Molding religious creativity

Molding religious creativity

The Academy for Jewish Religion grows and gets new grants

Lots of Jewish groups send out little gifts to their members at this time of year.

Most of the time, it’s a jar of honey; the traditional Rosh Hashanah symbol signals the hope of a sweet new year (or at least a sweeter one. Everything’s relative). The honey’s usually accompanied by an earnest note, full of thankful, wistful looks ahead.

The Academy of Jewish Religion, the nondenominational Yonkers-based seminary headed by Ora Horn Prouser of Franklin Lakes, is no different. It mailed out a serious, clearly heartfelt reminder, in both English in Hebrew, of the traditional High Holy Day refrain that “we are like clay in the hands of the Sculptor…”

There was no honey in the envelope, though. Instead, it came with a tiny container of Play-Doh.

And that’s AJR, if not in a nutshell, then in a small manila envelope.

It is, according to the note, “Where creative ‘Clay Kodesh’ are trained and molded.” A clay is a vessel in Hebrew; clergy are clay kodesh, holy vessels. And in English, well, clay is, well, Play-Doh. (I know. Duh. And okay. I’ll stop now.)

The academy’s new library is set on the Otis elevator factory’s old wooden floors.

The Academy for Jewish Religion is housed in an old, red-brick building that itself is a metaphor for the school. The building started out as Otis Elevator’s first factory, back when elevators were the hot new thing; its strong colored walls and its renovated, light-flooded spaces give students access to both beauty and solidity, just as the cleverness of its redesign shows them, as just about everything around the school does, the complicated gavotte that tradition does with change.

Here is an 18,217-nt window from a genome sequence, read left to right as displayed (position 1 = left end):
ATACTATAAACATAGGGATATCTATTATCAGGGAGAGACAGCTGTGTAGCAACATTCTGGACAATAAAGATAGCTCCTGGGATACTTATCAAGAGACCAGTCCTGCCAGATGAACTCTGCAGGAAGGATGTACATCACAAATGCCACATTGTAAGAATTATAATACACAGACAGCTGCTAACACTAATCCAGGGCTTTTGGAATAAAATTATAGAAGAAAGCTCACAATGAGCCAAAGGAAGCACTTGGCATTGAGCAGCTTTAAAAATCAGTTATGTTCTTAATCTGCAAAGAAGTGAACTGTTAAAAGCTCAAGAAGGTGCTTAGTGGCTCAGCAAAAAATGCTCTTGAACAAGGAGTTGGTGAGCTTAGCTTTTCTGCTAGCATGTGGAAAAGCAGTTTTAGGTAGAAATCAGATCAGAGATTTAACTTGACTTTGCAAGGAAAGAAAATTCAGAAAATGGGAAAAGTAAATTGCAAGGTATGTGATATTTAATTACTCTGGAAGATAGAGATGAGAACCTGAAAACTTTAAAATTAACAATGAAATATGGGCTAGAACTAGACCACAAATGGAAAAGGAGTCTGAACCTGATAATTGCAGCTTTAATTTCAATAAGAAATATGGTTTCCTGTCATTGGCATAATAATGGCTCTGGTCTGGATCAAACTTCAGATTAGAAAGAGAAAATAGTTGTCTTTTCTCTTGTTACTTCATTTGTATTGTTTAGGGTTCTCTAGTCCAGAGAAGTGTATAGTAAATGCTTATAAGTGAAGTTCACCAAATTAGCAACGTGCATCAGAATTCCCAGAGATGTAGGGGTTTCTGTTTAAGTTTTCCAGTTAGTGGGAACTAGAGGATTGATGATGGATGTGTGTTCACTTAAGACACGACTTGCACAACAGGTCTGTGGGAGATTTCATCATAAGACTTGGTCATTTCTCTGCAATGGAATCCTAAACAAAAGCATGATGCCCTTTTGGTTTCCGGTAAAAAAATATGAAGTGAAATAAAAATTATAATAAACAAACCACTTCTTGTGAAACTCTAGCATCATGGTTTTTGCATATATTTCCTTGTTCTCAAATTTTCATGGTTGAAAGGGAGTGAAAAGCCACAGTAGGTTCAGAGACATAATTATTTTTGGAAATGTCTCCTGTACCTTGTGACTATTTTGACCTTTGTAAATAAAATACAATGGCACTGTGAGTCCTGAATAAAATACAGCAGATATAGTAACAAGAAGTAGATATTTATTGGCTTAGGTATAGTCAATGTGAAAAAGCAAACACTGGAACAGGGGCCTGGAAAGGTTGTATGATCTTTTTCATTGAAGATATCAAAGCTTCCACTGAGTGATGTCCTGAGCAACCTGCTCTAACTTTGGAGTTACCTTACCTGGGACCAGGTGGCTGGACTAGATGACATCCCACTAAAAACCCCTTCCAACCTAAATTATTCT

Or, at any rate, the academy was housed there, before covid. Now it lives just as much in the connections between students and faculty as it does anywhere else.

Although Dr. Prouser — who grew up in Summit, the daughter of Rabbi William and Dena Horn of the Summit Jewish Center — is hesitant to say this too clearly, because of the death and disruption covid has brought, the school has done well. It’s doubled its student body in the last four years. That’s at least in some part because AJR has focused on hybrid learning; although much is in person, a great deal has been online all along.

“We were in so many ways primed to be able to work through this pandemic,” Dr. Prouser said. “We already were hybrid on Zoom. Over that first weekend, we just changed. We were able to go all Zoom on a dime.”

The academy, which trains rabbis and cantors and gives the Jewishly and academically curious the opportunity to follow their interests to a master’s degree, always has attracted second- and even third-career students, people who have begun to realize that their lives and skills and hearts draw them to Jewish life, often to serve the Jewish people. They tend to be serious people, firmly rooted in their families and communities. Because of this, even those among them who have earned enough money to afford to study for another degree often don’t have the freedom to uproot themselves.

That’s because “we had some students from far away who literally flew in every week, but we decided that there are many people out there who would be incredible clergy, but who could not move,” Dr. Prouser said. “We realized that we wanted to expand our reach and provide people outside of the New York area with a serious, rigorous rabbinic and cantorial education. So we already had gone in that direction.